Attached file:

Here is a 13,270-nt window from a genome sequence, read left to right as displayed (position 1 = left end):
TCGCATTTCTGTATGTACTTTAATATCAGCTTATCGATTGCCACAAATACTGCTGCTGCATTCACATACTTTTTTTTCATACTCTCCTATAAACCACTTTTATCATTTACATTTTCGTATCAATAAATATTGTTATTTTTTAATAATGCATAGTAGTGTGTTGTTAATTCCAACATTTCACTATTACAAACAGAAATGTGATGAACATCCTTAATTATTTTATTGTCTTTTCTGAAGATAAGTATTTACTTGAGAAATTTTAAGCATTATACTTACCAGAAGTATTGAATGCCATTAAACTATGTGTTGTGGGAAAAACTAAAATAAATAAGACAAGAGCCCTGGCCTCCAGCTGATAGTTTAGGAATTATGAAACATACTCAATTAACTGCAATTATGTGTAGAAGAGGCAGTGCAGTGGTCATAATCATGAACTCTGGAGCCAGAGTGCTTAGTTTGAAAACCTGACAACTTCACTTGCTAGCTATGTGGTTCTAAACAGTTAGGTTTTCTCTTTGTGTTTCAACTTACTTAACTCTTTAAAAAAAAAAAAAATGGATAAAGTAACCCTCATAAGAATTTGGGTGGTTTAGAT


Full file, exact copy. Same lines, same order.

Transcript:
Here is a 13,270-nt window from a genome sequence, read left to right as displayed (position 1 = left end):
TCGCATTTCTGTATGTACTTTAATATCAGCTTATCGATTGCCACAAATACTGCTGCTGCATTCACATACTTTTTTTTCATACTCTCCTATAAACCACTTTTATCATTTACATTTTCGTATCAATAAATATTGTTATTTTTTAATAATGCATAGTAGTGTGTTGTTAATTCCAACATTTCACTATTACAAACAGAAATGTGATGAACATCCTTAATTATTTTATTGTCTTTTCTGAAGATAAGTATTTACTTGAGAAATTTTAAGCATTATACTTACCAGAAGTATTGAATGCCATTAAACTATGTGTTGTGGGAAAAACTAAAATAAATAAGACAAGAGCCCTGGCCTCCAGCTGATAGTTTAGGAATTATGAAACATACTCAATTAACTGCAATTATGTGTAGAAGAGGCAGTGCAGTGGTCATAATCATGAACTCTGGAGCCAGAGTGCTTAGTTTGAAAACCTGACAACTTCACTTGCTAGCTATGTGGTTCTAAACAGTTAGGTTTTCTCTTTGTGTTTCAACTTACTTAACTCTTTAAAAAAAAAAAAAATGGATAAAGTAACCCTCATAAGAATTTGGGTGGTTTAGAT